I made it a year at Pensacola Christian College and came home (thank God) and finished my writing degree at Wichita State University instead. And I’ve been working full time since 2005 (sign language interpreter, librarian, writer) and I still haven’t even been on a date, which is normally a prerequisite when you intend to get married. None of these things were in my plan, but looking back now, I wouldn’t change any of it.

Steps in the jungle at Tikal, Peten, Guatemala

Steps in the jungle at Tikal, Peten, Guatemala

Today’s verse is Proverbs 19:21.

You can make many plans, but the Lord’s purpose will prevail.

People get attached to the plans they’ve made. I’m not really sure why, but it happens to me too. When I was young I used to get so upset when our plans would change at the last minute. Maybe it’s because I’m a creature of habit. I don’t know.

But what I’ve learned over the years is that even though you make plans, you can’t be afraid to change them. Why? Well, God has a better plan than you do. And even if your plan is good, His is best. He won’t force you to change your plans, but you’ll sure be better off if you do.

I could have forced my plan. I could have gone back to PCC for the rest of my education. I didn’t have to leave. No one forced me to leave. (Oh, but I’m glad I did.) I didn’t have to go to WSU. I could have opted for an associate degree at a junior college and lived at home. And that way maybe I could have pursued a relationship. I could be married now. Most of my friends my age are married. Most of my friends younger than me are married. And many of them have kids–more than one kid. Some have armies.

But when I consider all that God has given me because I changed my plans to suit His, I wouldn’t go back for anything. I had many plans for my life, but God had a purpose for me that I didn’t know about. And if I had pushed my own plans, it would have been a lot more difficult to reach the purpose God had in store.

So what’s the point of getting upset when we change our plans? Why are we afraid of it? Most of the time, if you’re changing your plan for a reason God has indicated, the new plan will be better than the old one in the end anyway.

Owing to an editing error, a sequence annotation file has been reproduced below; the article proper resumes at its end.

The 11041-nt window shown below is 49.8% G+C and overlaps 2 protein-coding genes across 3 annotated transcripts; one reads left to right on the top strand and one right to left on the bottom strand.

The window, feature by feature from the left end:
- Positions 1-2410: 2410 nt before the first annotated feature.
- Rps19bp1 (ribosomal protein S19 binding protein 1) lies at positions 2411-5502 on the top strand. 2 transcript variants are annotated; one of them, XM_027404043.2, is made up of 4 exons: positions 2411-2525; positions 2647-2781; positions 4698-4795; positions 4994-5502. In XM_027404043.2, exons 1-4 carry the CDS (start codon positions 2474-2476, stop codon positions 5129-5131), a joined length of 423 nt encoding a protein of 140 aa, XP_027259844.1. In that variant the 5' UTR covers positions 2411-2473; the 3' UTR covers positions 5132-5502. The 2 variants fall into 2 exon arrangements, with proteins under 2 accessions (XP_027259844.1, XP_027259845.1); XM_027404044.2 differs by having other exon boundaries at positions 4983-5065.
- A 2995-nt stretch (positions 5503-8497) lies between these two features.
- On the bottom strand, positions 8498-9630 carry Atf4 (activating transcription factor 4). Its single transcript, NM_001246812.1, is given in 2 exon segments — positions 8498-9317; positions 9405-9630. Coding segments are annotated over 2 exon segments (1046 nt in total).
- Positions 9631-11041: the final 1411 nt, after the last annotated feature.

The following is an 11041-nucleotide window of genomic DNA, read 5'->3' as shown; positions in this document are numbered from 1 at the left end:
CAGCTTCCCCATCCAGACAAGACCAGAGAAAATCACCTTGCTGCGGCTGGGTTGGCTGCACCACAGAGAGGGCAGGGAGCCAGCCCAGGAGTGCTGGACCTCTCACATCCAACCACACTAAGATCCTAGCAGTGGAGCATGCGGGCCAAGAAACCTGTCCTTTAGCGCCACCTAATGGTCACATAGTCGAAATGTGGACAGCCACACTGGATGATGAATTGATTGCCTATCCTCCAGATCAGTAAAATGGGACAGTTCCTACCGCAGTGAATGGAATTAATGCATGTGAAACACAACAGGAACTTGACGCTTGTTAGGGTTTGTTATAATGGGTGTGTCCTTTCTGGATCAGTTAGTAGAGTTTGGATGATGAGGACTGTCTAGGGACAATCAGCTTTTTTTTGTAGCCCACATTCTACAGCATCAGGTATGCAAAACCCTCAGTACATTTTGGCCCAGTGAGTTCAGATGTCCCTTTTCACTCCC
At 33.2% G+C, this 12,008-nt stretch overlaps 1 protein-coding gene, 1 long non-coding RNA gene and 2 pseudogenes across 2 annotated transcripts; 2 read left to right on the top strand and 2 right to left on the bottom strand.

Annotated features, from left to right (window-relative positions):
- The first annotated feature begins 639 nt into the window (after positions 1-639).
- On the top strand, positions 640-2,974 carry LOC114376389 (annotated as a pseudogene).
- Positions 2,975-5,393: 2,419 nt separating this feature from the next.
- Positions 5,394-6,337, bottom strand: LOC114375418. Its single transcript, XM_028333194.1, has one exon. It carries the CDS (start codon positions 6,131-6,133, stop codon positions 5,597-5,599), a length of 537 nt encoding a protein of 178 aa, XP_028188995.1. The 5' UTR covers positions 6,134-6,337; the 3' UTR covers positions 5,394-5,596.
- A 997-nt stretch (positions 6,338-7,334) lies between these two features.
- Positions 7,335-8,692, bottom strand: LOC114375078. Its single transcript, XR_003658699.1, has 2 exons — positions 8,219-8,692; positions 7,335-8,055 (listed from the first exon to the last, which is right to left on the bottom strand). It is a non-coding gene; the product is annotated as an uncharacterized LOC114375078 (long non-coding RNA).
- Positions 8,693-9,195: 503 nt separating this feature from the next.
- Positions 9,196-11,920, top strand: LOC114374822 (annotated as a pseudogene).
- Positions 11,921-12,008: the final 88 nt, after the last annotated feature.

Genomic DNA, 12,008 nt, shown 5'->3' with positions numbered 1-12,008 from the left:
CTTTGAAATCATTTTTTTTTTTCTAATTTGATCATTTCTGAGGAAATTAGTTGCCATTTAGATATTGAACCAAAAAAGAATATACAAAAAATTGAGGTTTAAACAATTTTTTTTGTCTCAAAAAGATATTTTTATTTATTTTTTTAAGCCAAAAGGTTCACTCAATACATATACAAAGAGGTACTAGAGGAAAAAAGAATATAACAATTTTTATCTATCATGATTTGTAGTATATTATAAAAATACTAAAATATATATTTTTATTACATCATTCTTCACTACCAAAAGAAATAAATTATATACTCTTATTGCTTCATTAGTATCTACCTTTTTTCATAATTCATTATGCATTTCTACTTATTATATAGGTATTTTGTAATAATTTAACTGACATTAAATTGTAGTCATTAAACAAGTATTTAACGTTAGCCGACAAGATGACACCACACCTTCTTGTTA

I think the fear comes from the unknown. Once you sit down and plan something, you have the illusion that you’re in control of your plans, but that’s not true. Even if you push your own plan, you’re not in control of it. Life can still spiral out of control at a moment’s notice whether you’re following your plan or God’s plan. The upside of following God’s plan when everything falls apart is that you can trust all the bad stuff is part of the plan. If you’re following your plan and everything falls apart, you won’t know what to do and you aren’t big enough to fix it.

Being steady and consistent are important. If you promise to do something, you ought to do it. I’m not saying that if you’ve planned to do something you should back out of it because it pushes you out of your comfort zone. That’s not the point at all.

But if you’ve planned to do something and God obviously shows you that He wants you to do something else? Don’t dawdle. Change your plans to suit His. And don’t be afraid of it.

Him asking you to change your plans could be for a reason as simple as avoiding an unforeseen catastrophe on the road you were driving on. Or it could mean you end up the president of a company instead of peon in a cubicle. Whatever plans He asks you to change, you just have to trust that He knows better and that His plans are better. After all, He can see the big picture, when we’re stuck with just a few pixels.